We, in this province, have grown accustomed to the deafening silence in the rest of the country that routinely follows those increasingly rare moments when we speak up about the shape and function of our shared democratic adventure.
Eyes in Ottawa roll languidly. Alberta just wants us to shut up. And British Columbia invariably asks, “Where’s New Brunswick again?” That’s likely to change if opinionated fellows like the nation’s auditor-general Michael Ferguson and award-winning policy expert and academic Donald Savoie have anything to say about matters pertaining to the Great White North.
Both are articulate, intelligent, accomplished gentlemen who have reached the apex of their respective crafts. Guess what? They are also fully bred New Brunswickers, accompanying others in a long line of folks from the picture-perfect province who, throughout history, have made a durable habit of happily upsetting apple carts in other parts of this 9,300-kilometer-wide country.
Consider First Nations leader and historian Joseph M. Augustine, Hollywood-based actor Donald Sutherland, poet Alden Nowlan. Consider world-champion boxer Yvon Durelle, singers and songwriters Edith Butler and Shirley Eikhard, and the globally successful food-industry entrepreneurs Wallace and Harrison McCain. Naturally, the list goes on.
But, lately, Messrs Ferguson and Savoie have emerged, in their own ways, as the preeminent emissaries sent from the Maritimes to the centre of the Canadian universe on missions of lecturing, hectoring and general gad-fly biting into the rind of the rhinoceros that is national politics.
Says a Postmedia report, published last week and titled “Mad-as-hell auditor general not taking it anymore”, Mr. Ferguson, “after five years of making no headway and having his words fall on fallow ground. . .had finally had enough. Tired of punching out reports and seeing them gather dust, tired of banging his head against bureaucracy walls, and tired of all the political dodging of his recommendations, Ferguson’s frustration came to a head with a riot-act lecture to government. Stop making the same mistakes over and over again, he all but yelled at the ruling Liberals. Start treating taxpayers with respect. Stop thinking of taxpayers last.”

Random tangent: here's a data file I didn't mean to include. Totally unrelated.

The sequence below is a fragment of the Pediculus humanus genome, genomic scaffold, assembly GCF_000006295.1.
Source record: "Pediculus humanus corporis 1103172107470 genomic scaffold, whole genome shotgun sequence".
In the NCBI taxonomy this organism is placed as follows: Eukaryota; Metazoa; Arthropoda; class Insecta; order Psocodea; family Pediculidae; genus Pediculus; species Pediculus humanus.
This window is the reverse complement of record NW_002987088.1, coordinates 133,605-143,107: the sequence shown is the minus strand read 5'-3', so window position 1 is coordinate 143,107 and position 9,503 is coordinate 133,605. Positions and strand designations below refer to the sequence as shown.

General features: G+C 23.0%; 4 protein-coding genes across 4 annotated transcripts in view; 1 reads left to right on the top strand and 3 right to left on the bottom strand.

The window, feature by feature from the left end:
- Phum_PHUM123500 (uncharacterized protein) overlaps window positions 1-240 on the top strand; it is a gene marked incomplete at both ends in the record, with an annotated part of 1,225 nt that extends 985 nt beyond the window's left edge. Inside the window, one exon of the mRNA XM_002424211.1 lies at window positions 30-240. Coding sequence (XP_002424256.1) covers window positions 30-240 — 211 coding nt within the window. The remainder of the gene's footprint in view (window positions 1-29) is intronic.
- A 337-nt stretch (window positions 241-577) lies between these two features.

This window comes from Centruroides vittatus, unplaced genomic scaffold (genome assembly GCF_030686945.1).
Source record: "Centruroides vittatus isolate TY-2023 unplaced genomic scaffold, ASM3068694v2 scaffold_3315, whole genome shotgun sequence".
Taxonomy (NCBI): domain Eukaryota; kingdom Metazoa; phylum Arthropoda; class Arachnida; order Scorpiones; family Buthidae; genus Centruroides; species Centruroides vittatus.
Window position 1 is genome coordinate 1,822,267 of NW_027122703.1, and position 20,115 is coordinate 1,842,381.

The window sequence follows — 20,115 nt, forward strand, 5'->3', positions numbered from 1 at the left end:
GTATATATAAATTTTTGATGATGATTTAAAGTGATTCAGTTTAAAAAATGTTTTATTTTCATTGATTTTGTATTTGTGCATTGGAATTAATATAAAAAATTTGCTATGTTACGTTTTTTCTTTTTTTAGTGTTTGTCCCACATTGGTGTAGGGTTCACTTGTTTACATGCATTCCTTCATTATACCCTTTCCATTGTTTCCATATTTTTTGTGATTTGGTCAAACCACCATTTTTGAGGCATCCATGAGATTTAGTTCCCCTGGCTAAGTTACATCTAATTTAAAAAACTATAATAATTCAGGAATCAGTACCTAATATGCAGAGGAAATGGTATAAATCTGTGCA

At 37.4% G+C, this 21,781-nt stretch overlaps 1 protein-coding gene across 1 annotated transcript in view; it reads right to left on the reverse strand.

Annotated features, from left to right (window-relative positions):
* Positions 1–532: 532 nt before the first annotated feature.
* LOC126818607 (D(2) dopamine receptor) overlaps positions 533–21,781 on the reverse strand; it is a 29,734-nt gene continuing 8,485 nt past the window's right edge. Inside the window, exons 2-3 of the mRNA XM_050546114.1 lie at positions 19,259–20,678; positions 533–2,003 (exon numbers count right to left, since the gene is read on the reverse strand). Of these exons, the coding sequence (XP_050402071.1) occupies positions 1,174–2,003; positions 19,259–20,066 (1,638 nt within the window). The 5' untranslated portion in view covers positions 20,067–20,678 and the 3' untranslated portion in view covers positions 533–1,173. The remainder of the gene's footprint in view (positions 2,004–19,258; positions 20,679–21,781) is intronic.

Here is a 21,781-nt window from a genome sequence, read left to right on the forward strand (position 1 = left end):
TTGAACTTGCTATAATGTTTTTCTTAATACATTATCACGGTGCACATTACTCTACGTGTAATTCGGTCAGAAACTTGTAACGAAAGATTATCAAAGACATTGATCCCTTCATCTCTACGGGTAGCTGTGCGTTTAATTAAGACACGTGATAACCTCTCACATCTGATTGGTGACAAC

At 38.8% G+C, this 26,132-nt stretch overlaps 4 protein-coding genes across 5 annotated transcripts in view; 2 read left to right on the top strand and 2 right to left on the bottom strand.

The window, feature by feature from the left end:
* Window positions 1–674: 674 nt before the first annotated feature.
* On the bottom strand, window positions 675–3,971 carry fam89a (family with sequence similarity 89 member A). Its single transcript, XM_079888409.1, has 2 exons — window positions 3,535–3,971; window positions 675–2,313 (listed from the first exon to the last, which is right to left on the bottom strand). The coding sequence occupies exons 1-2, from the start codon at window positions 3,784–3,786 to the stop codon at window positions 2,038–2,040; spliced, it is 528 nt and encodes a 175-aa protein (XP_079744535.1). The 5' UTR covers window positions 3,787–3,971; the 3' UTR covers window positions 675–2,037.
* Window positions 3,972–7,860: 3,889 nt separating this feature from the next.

The writer of this piece also observed: “Ferguson. . .reminded politicians, and the bureaucrats who serve them, that every dollar in their salary and the foundation of their pensions come from taxpayers who foot every bill, and that respect for them is rarely extended. So he challenged federal departments to start focusing on the needs of people, not their own internal processes. . .It was magnificent to watch, and to hear.”
Meanwhile, Moncton’s very own éminence grise on all things political, Donald Savoie, had this to say in his book, “What is government good at?”, published in 2015: “Though politicians from all political parties are talking about the importance of the middle class to social cohesion, it is not at all clear what they are proposing to do about it. The problem and solutions. . . are likely to be found beyond Canada’s borders. . .The work of Thomas Piketty and others suggests that growing income inequality is a global problem. . .As is the case with many economic challenges, dealing with. . .inequality is beyond the reach of Canadian politicians and political institutions, a reality that precious few Canadian politicians are prepared to explain. The goal is to win political power: making political promises and playing the blame game offers far greater potential than trying to explain why the middle class is shrinking.”
Oh, you raging rhinos of New Brunswick, tell it like it is until the ears of the country, deafened to our New Brunswick voices, finally open again.